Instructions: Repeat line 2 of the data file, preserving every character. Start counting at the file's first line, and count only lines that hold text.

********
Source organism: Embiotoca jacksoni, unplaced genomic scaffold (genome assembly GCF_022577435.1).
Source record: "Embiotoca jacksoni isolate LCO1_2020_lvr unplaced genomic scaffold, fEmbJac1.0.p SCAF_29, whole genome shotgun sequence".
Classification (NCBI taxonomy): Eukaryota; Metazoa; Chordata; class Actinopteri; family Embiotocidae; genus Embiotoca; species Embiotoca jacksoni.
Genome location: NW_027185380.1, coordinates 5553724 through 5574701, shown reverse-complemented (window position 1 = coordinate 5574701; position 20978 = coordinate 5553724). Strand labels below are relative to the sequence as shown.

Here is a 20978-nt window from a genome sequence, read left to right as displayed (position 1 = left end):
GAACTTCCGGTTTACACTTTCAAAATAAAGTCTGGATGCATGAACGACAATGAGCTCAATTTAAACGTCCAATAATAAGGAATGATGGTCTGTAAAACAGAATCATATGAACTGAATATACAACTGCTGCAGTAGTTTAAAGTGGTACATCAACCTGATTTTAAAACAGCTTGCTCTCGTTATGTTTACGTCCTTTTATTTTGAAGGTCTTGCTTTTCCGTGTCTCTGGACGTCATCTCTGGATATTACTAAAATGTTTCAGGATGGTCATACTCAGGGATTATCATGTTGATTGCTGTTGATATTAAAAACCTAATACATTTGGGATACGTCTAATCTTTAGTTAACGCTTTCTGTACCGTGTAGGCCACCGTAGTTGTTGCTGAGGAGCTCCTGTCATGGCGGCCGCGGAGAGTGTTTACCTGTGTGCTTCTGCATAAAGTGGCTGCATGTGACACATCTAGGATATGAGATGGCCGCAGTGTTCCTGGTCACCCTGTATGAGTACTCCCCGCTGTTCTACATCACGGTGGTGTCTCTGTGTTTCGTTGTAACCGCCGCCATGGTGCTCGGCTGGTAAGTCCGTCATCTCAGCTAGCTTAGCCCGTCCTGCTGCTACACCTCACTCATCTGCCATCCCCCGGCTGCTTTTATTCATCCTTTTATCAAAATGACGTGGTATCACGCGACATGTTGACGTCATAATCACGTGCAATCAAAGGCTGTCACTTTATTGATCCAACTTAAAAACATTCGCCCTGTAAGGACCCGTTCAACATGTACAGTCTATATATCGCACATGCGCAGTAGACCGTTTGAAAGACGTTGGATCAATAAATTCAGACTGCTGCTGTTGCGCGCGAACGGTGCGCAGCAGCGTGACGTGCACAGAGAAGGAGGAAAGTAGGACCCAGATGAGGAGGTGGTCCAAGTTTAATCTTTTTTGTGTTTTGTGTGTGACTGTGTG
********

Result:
Source record: "Embiotoca jacksoni isolate LCO1_2020_lvr unplaced genomic scaffold, fEmbJac1.0.p SCAF_29, whole genome shotgun sequence".